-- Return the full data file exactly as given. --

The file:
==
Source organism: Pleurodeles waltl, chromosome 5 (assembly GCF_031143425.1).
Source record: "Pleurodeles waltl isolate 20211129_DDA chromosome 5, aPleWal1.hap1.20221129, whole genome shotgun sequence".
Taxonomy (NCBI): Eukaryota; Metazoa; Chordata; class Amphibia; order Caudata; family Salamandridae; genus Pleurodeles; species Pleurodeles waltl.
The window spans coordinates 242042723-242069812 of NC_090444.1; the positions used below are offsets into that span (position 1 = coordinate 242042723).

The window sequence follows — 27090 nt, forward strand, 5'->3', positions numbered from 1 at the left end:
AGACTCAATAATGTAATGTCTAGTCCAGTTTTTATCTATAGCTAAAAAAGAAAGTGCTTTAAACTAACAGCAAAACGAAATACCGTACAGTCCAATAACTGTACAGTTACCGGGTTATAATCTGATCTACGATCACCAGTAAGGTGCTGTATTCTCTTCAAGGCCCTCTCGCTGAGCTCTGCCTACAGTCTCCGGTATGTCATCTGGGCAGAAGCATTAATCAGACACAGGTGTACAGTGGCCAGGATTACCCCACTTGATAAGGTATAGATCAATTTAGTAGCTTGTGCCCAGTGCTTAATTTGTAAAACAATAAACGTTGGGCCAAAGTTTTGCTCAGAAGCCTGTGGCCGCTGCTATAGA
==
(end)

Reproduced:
Source organism: Pleurodeles waltl, chromosome 5 (assembly GCF_031143425.1).
Source record: "Pleurodeles waltl isolate 20211129_DDA chromosome 5, aPleWal1.hap1.20221129, whole genome shotgun sequence".
Taxonomy (NCBI): Eukaryota; Metazoa; Chordata; class Amphibia; order Caudata; family Salamandridae; genus Pleurodeles; species Pleurodeles waltl.
The window spans coordinates 242042723-242069812 of NC_090444.1; the positions used below are offsets into that span (position 1 = coordinate 242042723).

The window sequence follows — 27090 nt, forward strand, 5'->3', positions numbered from 1 at the left end:
AGACTCAATAATGTAATGTCTAGTCCAGTTTTTATCTATAGCTAAAAAAGAAAGTGCTTTAAACTAACAGCAAAACGAAATACCGTACAGTCCAATAACTGTACAGTTACCGGGTTATAATCTGATCTACGATCACCAGTAAGGTGCTGTATTCTCTTCAAGGCCCTCTCGCTGAGCTCTGCCTACAGTCTCCGGTATGTCATCTGGGCAGAAGCATTAATCAGACACAGGTGTACAGTGGCCAGGATTACCCCACTTGATAAGGTATAGATCAATTTAGTAGCTTGTGCCCAGTGCTTAATTTGTAAAACAATAAACGTTGGGCCAAAGTTTTGCTCAGAAGCCTGTGGCCGCTGCTATAGA